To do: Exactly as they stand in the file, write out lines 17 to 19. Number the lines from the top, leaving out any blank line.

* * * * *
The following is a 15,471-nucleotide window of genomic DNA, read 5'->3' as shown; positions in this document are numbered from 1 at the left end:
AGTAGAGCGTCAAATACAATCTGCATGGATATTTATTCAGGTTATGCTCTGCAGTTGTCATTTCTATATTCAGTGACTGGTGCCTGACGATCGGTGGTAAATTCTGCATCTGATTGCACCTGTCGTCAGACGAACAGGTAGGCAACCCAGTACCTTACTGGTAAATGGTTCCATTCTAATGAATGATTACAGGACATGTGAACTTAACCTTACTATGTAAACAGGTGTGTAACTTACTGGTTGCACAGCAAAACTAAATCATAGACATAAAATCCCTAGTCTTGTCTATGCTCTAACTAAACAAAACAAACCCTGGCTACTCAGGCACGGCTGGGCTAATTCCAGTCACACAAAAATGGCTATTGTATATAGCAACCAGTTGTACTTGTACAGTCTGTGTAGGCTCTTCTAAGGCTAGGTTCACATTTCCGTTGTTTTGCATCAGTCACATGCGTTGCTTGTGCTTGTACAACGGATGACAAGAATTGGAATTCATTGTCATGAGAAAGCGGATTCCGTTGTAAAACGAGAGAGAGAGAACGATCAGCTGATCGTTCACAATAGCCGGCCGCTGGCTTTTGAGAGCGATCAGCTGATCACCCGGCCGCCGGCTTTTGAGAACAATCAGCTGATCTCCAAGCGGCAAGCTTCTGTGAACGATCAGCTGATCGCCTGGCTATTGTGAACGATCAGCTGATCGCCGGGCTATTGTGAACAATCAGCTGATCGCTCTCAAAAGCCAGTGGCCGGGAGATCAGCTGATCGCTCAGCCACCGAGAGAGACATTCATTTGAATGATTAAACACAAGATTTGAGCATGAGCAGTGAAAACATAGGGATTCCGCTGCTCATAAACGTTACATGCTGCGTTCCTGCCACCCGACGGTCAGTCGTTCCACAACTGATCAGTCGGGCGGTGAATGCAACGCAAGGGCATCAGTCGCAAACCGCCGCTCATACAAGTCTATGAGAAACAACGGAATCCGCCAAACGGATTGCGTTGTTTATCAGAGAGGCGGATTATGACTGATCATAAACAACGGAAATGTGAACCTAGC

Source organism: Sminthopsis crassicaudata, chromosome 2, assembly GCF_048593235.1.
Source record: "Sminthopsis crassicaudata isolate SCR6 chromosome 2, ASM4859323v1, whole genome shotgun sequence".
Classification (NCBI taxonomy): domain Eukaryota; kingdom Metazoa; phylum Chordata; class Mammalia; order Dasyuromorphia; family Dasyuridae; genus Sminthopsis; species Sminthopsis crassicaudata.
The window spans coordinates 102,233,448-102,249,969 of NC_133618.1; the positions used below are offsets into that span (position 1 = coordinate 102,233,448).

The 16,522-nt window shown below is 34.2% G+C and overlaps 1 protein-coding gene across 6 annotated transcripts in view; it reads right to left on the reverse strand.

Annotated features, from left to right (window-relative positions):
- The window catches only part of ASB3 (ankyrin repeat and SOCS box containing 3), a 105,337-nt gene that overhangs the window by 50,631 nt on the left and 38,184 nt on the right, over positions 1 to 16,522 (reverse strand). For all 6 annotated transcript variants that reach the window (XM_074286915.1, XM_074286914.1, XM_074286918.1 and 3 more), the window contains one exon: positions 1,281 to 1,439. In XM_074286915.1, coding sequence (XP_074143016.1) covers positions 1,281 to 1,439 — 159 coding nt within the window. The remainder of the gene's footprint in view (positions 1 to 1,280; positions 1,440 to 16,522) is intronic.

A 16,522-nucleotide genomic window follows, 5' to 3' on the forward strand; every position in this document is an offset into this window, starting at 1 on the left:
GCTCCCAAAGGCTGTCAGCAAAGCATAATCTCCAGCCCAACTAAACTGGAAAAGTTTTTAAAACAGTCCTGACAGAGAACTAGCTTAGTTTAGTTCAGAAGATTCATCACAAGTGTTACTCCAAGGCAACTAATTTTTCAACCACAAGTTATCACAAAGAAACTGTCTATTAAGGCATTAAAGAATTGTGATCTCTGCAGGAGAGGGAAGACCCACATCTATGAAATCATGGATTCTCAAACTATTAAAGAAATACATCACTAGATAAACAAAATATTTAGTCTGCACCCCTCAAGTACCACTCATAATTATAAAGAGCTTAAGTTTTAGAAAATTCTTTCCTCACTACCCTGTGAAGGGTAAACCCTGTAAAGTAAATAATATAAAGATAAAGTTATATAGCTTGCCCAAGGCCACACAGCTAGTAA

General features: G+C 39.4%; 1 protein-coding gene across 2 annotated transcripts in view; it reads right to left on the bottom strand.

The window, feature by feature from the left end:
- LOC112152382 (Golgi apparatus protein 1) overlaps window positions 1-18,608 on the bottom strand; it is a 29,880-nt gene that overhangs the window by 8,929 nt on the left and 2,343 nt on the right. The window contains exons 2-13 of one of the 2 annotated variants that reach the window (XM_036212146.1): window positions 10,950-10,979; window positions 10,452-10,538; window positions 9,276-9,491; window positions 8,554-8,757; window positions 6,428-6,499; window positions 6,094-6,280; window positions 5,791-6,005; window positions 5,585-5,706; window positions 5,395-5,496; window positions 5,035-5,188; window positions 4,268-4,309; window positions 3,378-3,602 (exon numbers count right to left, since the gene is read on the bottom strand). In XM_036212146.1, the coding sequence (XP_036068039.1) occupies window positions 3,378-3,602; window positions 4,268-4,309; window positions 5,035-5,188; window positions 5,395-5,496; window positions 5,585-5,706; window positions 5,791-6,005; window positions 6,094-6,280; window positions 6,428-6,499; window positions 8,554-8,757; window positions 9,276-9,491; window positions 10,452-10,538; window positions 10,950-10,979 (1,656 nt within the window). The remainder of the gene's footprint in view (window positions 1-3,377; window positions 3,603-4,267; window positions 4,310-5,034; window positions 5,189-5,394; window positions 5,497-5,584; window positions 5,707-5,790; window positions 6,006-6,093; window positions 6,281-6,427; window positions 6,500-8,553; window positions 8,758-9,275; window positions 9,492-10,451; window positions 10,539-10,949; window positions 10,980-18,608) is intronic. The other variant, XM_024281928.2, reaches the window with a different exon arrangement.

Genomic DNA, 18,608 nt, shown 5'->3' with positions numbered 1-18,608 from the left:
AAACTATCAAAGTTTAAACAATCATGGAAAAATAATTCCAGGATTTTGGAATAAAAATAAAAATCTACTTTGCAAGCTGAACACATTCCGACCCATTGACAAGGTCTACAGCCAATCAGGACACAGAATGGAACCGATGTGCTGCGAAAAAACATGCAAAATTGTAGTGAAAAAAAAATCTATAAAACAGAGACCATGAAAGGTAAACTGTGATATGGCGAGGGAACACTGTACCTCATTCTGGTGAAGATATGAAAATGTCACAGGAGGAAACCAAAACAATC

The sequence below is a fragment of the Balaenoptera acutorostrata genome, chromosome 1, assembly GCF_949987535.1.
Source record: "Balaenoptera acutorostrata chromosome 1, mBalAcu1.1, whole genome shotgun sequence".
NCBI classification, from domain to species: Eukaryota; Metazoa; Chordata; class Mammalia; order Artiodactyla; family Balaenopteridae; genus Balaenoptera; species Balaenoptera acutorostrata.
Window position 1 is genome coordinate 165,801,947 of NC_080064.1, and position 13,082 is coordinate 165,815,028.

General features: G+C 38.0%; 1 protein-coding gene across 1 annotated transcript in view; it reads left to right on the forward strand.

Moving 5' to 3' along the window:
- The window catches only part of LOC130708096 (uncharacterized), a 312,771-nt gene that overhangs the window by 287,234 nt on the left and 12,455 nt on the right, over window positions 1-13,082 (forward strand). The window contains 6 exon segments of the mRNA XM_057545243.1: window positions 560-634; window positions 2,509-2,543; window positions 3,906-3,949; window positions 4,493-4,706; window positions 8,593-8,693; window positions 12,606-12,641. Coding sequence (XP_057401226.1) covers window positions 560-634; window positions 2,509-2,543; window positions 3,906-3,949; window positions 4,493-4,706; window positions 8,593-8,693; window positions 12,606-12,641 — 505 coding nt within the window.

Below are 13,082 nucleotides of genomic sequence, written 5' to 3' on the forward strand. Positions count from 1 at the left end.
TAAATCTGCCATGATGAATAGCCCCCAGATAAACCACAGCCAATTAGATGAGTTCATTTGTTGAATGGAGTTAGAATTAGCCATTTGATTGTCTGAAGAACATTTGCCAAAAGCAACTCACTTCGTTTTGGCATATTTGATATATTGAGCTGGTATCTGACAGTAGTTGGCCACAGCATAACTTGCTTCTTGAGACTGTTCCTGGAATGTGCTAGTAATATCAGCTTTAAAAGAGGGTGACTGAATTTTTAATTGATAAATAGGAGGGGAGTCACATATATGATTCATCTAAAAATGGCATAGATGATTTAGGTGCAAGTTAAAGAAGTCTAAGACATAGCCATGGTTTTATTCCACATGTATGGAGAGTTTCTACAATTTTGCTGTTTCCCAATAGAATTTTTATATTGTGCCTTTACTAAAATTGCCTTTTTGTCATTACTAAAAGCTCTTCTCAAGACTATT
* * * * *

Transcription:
The sequence below is a fragment of the Balaenoptera acutorostrata genome, chromosome 1, assembly GCF_949987535.1.
Source record: "Balaenoptera acutorostrata chromosome 1, mBalAcu1.1, whole genome shotgun sequence".
NCBI classification, from domain to species: Eukaryota; Metazoa; Chordata; class Mammalia; order Artiodactyla; family Balaenopteridae; genus Balaenoptera; species Balaenoptera acutorostrata.